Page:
To our eyes there may appear a singularity, and perhaps an awkward. ness about his figures, and a stiffness in the costumes. There is, certainly, no crinoline. The stiffness was owing to the practice then prevalent in Germany of putting wetted paper upon the lay figure instead of cloth. When dry, the folds or creases of the paper acquired a stiff appearance, which was communicated to the picture.
No doubt he lacked the grace and tenderness which Raffaelle at that time was the means of diffusing in Italy; but even Raffaelle's pictures are hardly in accordance with our ideas or taste.
Dürer had not the advantage of Italian culture, and the climate of Germany might not be so inspiring as cloudless Italy.
Mr. Ruskin thinks there is a tone of domesticity in his works, and that scenes of daily life were more in his way than the sublime and grand.
All art critics, however, concede to him a great fertility of invention, wonderful manipulation, and decided excellence in colouring.
Considering what art was at the time he lived, and that he was really a self-made man, we may not be surprised that he should have created the epoch which is ascribed to him, and that he should have been considered almost as an originator of the art of engraving
His friend Melancthon said “his least merit was that of his art."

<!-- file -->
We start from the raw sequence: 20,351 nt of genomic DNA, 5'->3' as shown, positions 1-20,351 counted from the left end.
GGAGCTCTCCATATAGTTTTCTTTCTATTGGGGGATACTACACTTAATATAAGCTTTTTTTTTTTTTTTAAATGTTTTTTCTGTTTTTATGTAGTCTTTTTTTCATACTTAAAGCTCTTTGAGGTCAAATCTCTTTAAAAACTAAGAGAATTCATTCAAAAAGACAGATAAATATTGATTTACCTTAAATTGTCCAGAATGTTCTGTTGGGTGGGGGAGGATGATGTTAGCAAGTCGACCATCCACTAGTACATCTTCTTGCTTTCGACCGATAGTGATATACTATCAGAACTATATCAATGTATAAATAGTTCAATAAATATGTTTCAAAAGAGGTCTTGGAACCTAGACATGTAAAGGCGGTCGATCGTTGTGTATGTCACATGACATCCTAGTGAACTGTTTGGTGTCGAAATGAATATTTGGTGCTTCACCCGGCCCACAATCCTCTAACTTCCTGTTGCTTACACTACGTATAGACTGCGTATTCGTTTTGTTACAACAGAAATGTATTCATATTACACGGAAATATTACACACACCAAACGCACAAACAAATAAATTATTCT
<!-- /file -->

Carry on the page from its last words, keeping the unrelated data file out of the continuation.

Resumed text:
His chief characteristic, we believe, was reverence to the Creator and admiration of all His works.
This deep religious feeling, and his warm espousal of the principles of the Reformation, caused him to place quotations from the Gospels and Epistles under many of his pictures, with warnings not to swerve from the written word, or listen to false prophets or perverters of the truth. When some of these pictures so inscribed were presented by the city of Nuremberg to the Roman Catholic Elector, Maximilian of Bavaria, in 1627, a singular course was adopted for preserving the pictures from the fanaticism of after times. This was to cut off these inscriptions, and to affix them to copies they had made for the city by Vischer, and which are now in the Landenaer Gallery at Nuremberg.
With such a testimony as Melancthon's, and knowing the enlightening influence which Dürer exercised upon the age in which he lived, we may well regard him as one of the pioneers of civilisation, to whose memoirs and works we may profitably recur, and about whom and his native city we cannot be surprised that the poet Longfellow should have penned the following lines:
In the valley of the Peguitz, where, amid broad meadow lands
Everywhere I see around me rise the wondrous world of art,
THE HORSE AND THE ASS.
FROM A POSTHUMOUS POEM BY HEINE.
By EDGAR A. BOWRING, C.B.
A TRAIN was rushing along one day
With carriages, engine, and tender;
Like a dashing old offender.
A grey horse, at the sound of the whistle,
Demurely chewing a thistle.
At the train; then strangely quivering
“The sight has set me a-shivering!
A chesnut, or black, or bay horse,
And make me (as now) a grey horse !
* Peter Vischer's work.